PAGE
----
The Egyptian government has begun removing residential buildings next to the ring road, the highway that goes around Cairo, for road expansions. This step raised outrage among the citizens who live in these areas and will lose their houses. The government abolishes these houses using force, but it does neither pay the accorded indemnity to the residents nor provide alternative houses.
The government uses a law, which was legislated in 1990 then amended in 2018. This law gives to the president or whom he delegates the right to abolish private property for public benefit. A recent amendment of this law was in 2020 and stipulated that the owners of the abolished property are entitled to have indemnity worth the value of the house plus 20 per cent. However, the government in fact estimates such houses at lower than market value, forcing the residents to leave their houses with insufficient indemnity. The government has estimated the three-room apartments at only EGP 160,000, while they are worth at least EGP 300,000 according to market prices. This estimation has provoked an outcry from residents.
Samah Mahmoud, a housewife who has an apartment in a soon to be demolished building, said that she has owned this apartment since 2002, and she, with her four children, live on the pension of her husband who died five years ago. Utilities have been cut in the apartment to force Samah and her children out. “We are ready to leave if it is fair, but the indemnity, if it is actually to be paid, is an understatement and lacks consideration for our financial status,” said Samah.
In the same vein, the residents of Tersa Street, where dozens of buildings are being evacuated to construct a highway connected to the ring road, sent a message to the president. The message confirms that their buildings are licenced and legal and demands a fair indemnity for them so that they can purchase new houses. The apartment’s price in this street amounts to EGP 700,000, while the government pays only EGP 120,000. Although some residents have accepted a low indemnity, some have received nothing months later.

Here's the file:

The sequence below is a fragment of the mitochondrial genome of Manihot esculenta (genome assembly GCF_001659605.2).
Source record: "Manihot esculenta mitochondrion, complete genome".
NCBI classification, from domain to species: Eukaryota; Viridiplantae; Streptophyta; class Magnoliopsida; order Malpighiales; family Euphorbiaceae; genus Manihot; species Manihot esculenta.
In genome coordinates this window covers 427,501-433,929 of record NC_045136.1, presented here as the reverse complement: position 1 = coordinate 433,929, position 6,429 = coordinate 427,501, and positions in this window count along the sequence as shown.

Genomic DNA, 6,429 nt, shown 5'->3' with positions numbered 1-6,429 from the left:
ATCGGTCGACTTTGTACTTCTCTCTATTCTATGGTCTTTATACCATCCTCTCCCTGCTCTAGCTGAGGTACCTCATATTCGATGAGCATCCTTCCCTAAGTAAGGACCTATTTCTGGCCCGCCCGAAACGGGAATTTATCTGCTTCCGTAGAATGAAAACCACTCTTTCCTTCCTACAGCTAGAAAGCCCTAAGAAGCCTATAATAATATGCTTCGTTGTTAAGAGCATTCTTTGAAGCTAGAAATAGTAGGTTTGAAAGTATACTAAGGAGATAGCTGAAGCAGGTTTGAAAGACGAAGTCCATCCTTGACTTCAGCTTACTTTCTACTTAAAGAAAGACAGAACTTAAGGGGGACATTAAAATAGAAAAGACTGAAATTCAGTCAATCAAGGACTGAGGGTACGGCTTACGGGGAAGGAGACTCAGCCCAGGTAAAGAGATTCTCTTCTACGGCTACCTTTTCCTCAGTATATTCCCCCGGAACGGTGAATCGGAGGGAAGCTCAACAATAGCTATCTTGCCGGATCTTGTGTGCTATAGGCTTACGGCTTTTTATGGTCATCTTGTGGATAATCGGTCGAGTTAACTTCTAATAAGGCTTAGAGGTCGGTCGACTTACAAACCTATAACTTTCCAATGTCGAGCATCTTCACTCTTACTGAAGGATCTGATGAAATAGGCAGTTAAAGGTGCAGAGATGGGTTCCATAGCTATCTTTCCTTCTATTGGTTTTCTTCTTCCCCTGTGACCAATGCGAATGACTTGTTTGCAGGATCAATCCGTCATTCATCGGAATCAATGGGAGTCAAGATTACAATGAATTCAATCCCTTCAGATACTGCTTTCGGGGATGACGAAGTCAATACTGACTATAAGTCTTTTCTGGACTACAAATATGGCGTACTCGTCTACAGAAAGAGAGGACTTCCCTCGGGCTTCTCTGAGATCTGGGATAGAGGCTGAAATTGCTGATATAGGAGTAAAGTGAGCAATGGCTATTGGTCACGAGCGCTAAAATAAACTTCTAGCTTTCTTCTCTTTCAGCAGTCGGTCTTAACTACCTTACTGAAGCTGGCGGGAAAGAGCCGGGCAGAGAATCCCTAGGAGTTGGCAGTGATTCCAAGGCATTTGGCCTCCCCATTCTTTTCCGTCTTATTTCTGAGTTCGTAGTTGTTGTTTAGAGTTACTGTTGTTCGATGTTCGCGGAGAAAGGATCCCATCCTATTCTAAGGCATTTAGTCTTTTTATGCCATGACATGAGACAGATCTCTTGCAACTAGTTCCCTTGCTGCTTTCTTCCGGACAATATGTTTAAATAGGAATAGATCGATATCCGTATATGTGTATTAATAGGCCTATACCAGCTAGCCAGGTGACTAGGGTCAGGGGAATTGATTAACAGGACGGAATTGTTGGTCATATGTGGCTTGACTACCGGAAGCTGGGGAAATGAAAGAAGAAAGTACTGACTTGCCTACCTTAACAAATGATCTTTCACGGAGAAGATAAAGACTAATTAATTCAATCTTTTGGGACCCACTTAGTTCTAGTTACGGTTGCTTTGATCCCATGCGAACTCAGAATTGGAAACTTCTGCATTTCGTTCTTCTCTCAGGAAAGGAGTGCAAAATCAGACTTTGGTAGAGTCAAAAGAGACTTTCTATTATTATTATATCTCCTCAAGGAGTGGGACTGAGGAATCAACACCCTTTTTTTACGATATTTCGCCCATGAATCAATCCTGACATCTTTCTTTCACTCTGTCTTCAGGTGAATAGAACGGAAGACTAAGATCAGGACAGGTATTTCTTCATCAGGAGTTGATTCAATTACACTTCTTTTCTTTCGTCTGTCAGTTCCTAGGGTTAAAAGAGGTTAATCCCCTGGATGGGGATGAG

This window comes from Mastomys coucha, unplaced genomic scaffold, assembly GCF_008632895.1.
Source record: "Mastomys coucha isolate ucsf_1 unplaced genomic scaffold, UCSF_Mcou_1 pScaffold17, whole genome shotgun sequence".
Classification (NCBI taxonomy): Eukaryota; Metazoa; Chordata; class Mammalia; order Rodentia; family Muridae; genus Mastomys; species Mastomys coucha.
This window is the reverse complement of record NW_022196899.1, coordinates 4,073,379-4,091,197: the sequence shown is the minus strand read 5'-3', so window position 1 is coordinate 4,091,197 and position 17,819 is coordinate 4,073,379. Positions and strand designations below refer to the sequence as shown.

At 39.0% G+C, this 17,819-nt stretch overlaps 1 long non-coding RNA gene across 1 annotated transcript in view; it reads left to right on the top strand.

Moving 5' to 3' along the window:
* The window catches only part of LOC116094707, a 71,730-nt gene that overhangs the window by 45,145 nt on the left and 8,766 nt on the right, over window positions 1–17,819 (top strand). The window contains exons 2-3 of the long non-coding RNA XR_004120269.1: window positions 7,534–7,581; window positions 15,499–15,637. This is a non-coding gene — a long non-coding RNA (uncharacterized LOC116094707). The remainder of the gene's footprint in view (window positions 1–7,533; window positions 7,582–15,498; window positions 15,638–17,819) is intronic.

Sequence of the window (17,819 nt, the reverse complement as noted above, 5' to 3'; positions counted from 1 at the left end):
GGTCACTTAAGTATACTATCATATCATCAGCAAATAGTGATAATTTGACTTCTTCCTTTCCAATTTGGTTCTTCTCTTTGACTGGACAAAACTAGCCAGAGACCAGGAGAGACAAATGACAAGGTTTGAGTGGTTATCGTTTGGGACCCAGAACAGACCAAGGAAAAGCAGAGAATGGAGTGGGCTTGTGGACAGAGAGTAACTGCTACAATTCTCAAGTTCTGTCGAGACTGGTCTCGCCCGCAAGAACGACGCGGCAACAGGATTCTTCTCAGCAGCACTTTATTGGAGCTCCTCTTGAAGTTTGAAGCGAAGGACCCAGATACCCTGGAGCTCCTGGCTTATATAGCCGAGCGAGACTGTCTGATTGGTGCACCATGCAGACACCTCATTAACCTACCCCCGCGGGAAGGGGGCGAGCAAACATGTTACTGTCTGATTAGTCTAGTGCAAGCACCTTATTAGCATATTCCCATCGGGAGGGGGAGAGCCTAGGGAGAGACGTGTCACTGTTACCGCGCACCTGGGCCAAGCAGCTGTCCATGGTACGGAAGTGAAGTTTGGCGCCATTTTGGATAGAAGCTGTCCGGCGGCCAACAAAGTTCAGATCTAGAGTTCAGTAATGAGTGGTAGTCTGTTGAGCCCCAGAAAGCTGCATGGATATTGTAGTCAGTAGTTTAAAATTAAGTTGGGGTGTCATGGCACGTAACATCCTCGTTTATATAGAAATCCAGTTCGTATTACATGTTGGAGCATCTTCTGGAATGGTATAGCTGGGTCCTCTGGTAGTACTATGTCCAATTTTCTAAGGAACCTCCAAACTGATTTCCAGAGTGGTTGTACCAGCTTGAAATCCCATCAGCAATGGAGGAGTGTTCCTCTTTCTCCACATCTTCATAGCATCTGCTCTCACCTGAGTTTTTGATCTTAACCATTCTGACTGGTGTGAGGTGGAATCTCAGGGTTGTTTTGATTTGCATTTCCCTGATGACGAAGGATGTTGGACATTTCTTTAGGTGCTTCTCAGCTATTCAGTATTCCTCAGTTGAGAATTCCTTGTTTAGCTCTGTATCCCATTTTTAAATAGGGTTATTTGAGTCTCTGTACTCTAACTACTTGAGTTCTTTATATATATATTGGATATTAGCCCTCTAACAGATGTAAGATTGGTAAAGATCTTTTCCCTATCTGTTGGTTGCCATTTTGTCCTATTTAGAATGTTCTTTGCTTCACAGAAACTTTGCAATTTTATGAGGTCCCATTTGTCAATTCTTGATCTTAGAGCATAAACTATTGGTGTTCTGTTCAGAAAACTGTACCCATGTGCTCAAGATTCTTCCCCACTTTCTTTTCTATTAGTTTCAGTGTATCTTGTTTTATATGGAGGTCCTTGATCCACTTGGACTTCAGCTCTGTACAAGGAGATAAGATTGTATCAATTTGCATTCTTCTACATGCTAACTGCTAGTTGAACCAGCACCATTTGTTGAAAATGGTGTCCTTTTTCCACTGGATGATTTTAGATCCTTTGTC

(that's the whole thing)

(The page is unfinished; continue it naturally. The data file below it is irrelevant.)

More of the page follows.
Mohamed Bakry, a governmental employee and resident of a building which will be demolished imminently, said that he has lived in this house for 20 years and has paid EGP 120 rent monthly. He has three children, all of them are students. “Where could I go with them in such a season with exams just around the corner?” Bakry asked. “Where is the indemnity the government promised? It was supposed to be paid six months before evacuation so that the citizen can manage the situation.”
Naser Fahmy, from Tersa Street, said, “Our houses were removed for the public benefit one year ago, but we did not receive either indemnity or other houses so far, despite the price estimated by the government which is much lower than the real value.”
Amr Amin, an artist who lives next to the ring road, said that he lives with his ailing father and bedridden mother. Amin demands the compensation not to be just financial, as there are patients who need a quick alternative. He demands another house that they can live in, pointing out that most of the evacuated people have rented houses in the same area where they have their business and close to where their children go to school.